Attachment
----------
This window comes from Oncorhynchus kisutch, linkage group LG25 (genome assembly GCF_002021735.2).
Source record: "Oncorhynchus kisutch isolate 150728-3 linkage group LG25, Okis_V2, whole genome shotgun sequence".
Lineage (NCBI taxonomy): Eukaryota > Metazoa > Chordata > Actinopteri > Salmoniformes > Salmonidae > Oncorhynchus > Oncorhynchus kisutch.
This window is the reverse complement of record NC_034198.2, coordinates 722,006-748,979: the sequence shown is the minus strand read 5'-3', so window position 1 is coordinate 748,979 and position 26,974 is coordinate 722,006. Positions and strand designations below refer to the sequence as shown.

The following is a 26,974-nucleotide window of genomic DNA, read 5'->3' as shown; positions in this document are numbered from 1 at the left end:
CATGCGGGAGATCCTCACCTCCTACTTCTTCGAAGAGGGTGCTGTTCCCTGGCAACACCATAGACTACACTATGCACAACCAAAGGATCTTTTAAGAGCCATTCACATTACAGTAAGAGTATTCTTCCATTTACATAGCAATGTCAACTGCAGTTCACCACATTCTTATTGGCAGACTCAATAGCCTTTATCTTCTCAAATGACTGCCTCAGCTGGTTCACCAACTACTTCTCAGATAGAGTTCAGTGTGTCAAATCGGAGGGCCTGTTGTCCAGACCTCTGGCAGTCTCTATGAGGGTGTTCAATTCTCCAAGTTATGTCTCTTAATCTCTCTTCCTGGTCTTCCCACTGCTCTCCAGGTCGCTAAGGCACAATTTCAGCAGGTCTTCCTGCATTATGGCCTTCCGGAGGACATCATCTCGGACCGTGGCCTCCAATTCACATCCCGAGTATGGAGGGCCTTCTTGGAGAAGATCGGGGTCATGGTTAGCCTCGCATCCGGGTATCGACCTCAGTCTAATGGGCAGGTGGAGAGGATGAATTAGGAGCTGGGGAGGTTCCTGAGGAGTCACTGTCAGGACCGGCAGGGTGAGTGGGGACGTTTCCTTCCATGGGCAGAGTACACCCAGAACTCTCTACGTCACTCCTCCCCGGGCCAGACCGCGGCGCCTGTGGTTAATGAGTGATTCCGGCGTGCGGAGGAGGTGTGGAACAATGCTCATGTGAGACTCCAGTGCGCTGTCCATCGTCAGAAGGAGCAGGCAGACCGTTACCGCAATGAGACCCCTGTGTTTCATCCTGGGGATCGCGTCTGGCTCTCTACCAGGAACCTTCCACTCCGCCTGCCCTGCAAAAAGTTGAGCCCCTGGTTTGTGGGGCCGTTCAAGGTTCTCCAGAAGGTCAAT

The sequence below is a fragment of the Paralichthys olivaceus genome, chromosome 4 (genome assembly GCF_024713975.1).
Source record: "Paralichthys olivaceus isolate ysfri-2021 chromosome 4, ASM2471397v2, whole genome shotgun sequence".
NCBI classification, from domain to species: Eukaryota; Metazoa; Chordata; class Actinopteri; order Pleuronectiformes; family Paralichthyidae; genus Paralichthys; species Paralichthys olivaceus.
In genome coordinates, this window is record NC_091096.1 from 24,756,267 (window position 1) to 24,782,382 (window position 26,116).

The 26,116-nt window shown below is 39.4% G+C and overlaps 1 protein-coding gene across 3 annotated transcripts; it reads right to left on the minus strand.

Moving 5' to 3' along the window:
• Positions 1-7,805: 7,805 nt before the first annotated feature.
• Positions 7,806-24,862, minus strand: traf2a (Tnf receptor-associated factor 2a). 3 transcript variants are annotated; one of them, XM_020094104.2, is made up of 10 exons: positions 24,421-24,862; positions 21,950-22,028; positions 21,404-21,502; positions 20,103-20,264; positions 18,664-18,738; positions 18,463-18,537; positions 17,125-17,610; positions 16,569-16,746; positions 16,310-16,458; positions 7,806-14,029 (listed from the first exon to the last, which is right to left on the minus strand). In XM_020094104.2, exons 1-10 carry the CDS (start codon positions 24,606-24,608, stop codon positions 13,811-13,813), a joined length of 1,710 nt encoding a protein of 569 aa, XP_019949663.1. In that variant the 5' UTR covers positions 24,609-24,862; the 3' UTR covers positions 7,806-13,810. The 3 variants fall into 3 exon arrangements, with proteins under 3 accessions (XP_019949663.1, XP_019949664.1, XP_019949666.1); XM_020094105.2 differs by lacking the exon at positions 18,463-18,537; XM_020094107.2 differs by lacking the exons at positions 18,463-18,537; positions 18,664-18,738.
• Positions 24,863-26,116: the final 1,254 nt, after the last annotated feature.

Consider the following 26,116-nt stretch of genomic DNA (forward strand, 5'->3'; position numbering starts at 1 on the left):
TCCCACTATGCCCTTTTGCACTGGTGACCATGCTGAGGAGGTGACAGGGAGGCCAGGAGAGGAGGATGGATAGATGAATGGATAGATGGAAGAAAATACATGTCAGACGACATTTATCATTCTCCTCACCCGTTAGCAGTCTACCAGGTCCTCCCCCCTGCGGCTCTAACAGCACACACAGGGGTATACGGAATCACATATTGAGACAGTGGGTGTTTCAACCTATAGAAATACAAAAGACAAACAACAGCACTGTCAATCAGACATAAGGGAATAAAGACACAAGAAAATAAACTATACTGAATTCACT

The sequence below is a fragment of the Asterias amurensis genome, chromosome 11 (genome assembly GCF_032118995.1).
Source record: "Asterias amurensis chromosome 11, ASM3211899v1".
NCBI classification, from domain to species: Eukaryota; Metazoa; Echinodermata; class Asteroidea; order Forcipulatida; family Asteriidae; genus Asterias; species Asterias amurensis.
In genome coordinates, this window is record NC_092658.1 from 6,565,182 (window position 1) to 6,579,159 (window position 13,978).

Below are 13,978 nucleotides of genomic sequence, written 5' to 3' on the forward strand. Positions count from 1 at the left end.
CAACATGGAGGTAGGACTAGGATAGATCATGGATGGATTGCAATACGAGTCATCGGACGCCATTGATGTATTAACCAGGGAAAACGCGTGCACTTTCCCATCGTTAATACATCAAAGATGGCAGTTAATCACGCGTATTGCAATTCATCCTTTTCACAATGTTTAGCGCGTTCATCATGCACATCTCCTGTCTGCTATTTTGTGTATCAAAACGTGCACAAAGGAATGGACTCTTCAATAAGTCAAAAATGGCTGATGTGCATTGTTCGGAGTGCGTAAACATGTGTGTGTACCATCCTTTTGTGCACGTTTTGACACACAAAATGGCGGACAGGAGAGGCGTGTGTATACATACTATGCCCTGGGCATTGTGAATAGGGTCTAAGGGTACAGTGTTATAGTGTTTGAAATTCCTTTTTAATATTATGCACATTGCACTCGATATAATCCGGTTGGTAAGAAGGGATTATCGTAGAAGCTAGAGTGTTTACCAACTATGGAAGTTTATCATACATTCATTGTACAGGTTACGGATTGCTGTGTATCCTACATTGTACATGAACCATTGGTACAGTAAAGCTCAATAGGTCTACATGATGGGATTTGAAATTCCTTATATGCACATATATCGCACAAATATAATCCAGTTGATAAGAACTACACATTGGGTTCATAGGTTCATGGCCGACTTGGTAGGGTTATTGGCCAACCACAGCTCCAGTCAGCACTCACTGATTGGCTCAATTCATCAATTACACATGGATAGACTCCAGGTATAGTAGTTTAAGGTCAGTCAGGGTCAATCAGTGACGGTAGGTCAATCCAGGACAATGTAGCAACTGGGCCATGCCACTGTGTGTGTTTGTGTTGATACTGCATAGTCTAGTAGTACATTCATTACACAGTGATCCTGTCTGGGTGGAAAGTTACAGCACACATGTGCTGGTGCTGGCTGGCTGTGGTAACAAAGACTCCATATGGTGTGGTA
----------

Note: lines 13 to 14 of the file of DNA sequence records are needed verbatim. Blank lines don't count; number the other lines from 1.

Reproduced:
• Positions 1-7,805: 7,805 nt before the first annotated feature.
• Positions 7,806-24,862, minus strand: traf2a (Tnf receptor-associated factor 2a). 3 transcript variants are annotated; one of them, XM_020094104.2, is made up of 10 exons: positions 24,421-24,862; positions 21,950-22,028; positions 21,404-21,502; positions 20,103-20,264; positions 18,664-18,738; positions 18,463-18,537; positions 17,125-17,610; positions 16,569-16,746; positions 16,310-16,458; positions 7,806-14,029 (listed from the first exon to the last, which is right to left on the minus strand). In XM_020094104.2, exons 1-10 carry the CDS (start codon positions 24,606-24,608, stop codon positions 13,811-13,813), a joined length of 1,710 nt encoding a protein of 569 aa, XP_019949663.1. In that variant the 5' UTR covers positions 24,609-24,862; the 3' UTR covers positions 7,806-13,810. The 3 variants fall into 3 exon arrangements, with proteins under 3 accessions (XP_019949663.1, XP_019949664.1, XP_019949666.1); XM_020094105.2 differs by lacking the exon at positions 18,463-18,537; XM_020094107.2 differs by lacking the exons at positions 18,463-18,537; positions 18,664-18,738.